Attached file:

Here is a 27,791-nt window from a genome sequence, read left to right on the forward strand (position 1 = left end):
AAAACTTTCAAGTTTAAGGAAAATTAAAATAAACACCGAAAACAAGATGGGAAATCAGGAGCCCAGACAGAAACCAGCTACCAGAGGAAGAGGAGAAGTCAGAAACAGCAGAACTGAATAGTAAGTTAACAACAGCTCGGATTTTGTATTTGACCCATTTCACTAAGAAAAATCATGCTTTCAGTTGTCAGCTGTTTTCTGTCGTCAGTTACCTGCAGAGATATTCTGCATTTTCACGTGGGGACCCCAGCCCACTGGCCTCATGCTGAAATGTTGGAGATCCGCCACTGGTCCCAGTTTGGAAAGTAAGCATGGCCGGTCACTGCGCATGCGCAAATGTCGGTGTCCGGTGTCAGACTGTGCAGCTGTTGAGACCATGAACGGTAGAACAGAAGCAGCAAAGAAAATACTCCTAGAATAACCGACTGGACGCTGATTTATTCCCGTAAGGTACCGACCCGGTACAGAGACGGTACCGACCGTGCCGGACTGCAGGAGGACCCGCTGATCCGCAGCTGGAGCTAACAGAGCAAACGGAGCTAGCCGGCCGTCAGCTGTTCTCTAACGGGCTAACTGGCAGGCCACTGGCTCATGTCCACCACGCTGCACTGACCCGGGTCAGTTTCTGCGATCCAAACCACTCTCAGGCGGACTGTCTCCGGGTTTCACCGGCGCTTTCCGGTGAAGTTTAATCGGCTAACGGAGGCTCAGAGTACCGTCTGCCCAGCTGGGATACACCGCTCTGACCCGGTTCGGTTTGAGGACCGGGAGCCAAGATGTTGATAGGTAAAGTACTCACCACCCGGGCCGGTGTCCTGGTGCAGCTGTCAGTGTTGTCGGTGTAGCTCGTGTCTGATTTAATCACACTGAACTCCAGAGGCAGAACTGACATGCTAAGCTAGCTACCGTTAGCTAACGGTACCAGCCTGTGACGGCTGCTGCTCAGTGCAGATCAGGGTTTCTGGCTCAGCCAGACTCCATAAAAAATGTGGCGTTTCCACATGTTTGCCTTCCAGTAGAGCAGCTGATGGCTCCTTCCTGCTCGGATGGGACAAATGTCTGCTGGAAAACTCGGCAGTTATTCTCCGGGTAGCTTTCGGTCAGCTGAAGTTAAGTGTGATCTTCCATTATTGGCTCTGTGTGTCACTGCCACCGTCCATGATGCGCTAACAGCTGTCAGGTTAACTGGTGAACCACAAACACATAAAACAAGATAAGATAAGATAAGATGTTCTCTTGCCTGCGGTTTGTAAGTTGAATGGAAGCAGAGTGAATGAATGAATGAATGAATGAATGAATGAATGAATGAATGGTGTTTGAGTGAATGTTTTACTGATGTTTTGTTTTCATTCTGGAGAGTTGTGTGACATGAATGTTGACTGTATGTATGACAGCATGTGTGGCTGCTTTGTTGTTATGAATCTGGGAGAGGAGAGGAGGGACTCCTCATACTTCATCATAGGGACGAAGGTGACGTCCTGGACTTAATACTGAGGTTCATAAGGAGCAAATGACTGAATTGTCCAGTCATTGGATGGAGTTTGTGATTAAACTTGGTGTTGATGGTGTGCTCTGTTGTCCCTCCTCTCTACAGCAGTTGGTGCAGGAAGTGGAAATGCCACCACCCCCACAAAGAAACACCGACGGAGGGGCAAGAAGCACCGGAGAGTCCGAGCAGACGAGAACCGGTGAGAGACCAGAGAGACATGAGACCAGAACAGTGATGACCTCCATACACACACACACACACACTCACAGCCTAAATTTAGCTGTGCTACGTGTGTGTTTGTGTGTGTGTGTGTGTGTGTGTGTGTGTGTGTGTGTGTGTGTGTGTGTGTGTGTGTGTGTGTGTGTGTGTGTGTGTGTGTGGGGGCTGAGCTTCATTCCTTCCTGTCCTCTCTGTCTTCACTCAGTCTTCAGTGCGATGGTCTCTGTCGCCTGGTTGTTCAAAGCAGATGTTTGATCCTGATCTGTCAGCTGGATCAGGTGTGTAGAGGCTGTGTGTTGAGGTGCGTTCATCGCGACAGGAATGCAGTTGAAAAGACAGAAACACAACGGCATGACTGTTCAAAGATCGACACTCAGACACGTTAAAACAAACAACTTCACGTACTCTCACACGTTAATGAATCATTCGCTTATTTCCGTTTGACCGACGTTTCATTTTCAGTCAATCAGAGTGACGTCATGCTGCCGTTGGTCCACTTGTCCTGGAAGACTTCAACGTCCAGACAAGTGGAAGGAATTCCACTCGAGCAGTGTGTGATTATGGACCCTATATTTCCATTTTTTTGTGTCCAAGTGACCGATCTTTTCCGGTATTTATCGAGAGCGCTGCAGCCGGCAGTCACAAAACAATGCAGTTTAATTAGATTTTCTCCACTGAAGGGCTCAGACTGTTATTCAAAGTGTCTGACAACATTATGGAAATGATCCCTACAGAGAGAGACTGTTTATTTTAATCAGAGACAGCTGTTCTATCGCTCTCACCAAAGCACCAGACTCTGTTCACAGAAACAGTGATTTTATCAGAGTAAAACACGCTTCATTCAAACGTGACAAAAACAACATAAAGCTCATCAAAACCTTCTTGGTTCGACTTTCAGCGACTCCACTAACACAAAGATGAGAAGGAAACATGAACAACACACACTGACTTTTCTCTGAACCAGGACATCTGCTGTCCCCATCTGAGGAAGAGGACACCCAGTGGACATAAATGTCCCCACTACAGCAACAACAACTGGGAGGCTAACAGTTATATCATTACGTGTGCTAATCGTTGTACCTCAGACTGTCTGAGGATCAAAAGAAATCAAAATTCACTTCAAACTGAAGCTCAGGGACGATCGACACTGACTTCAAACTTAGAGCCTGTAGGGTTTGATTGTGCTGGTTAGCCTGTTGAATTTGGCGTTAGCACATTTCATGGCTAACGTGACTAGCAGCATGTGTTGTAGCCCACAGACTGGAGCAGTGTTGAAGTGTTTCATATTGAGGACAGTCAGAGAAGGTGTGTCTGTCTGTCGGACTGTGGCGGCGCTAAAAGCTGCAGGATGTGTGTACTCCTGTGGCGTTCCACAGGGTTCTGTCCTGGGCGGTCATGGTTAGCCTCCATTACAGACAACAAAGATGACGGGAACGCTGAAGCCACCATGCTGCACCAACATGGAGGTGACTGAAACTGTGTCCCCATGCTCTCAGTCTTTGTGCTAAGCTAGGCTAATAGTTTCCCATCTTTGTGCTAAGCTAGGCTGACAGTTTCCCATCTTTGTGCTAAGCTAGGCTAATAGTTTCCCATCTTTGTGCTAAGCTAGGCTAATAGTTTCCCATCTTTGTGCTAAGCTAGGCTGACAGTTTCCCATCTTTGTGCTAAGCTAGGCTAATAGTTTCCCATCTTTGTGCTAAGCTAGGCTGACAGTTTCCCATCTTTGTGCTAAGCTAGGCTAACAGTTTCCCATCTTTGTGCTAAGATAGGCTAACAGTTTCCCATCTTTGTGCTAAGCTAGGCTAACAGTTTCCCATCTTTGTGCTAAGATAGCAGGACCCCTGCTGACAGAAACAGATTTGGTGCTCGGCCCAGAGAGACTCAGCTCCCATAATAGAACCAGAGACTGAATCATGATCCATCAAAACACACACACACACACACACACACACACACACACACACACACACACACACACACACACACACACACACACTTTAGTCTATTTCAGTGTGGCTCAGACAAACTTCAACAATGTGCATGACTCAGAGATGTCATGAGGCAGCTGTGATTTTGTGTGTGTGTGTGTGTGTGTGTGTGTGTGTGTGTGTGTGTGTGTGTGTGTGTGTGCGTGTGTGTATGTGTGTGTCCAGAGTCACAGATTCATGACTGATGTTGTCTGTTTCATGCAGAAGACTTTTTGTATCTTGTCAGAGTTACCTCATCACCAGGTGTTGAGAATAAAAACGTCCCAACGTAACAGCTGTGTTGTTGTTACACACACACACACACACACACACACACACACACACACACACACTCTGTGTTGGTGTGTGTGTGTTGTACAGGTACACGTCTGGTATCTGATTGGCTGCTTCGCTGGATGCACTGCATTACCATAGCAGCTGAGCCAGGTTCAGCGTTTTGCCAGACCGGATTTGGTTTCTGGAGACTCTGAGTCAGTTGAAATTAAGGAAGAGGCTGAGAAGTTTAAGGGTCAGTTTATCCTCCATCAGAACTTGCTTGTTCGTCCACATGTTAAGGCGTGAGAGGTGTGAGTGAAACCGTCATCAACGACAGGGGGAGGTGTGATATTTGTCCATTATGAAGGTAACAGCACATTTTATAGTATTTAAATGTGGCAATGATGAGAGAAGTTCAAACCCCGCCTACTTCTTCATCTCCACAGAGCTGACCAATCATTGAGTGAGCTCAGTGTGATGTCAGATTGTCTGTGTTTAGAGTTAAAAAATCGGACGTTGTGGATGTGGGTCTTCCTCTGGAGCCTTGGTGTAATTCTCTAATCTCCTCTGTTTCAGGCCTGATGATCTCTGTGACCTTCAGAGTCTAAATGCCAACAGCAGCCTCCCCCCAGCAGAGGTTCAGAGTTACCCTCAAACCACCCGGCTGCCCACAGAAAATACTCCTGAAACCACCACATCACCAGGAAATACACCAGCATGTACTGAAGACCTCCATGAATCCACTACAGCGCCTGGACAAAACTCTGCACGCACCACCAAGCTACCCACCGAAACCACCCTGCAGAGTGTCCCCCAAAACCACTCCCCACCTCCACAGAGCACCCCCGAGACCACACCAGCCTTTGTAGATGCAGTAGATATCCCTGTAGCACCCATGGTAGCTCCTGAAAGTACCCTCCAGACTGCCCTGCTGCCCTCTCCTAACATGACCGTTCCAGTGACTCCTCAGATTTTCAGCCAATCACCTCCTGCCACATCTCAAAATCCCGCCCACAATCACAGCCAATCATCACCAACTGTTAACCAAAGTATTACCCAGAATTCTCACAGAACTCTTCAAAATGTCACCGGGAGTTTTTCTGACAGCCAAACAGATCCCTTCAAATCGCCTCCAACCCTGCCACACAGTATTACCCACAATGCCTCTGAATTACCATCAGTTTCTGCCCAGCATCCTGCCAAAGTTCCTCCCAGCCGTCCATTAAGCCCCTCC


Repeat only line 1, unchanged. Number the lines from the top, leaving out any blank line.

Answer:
Here is a 27,791-nt window from a genome sequence, read left to right on the forward strand (position 1 = left end):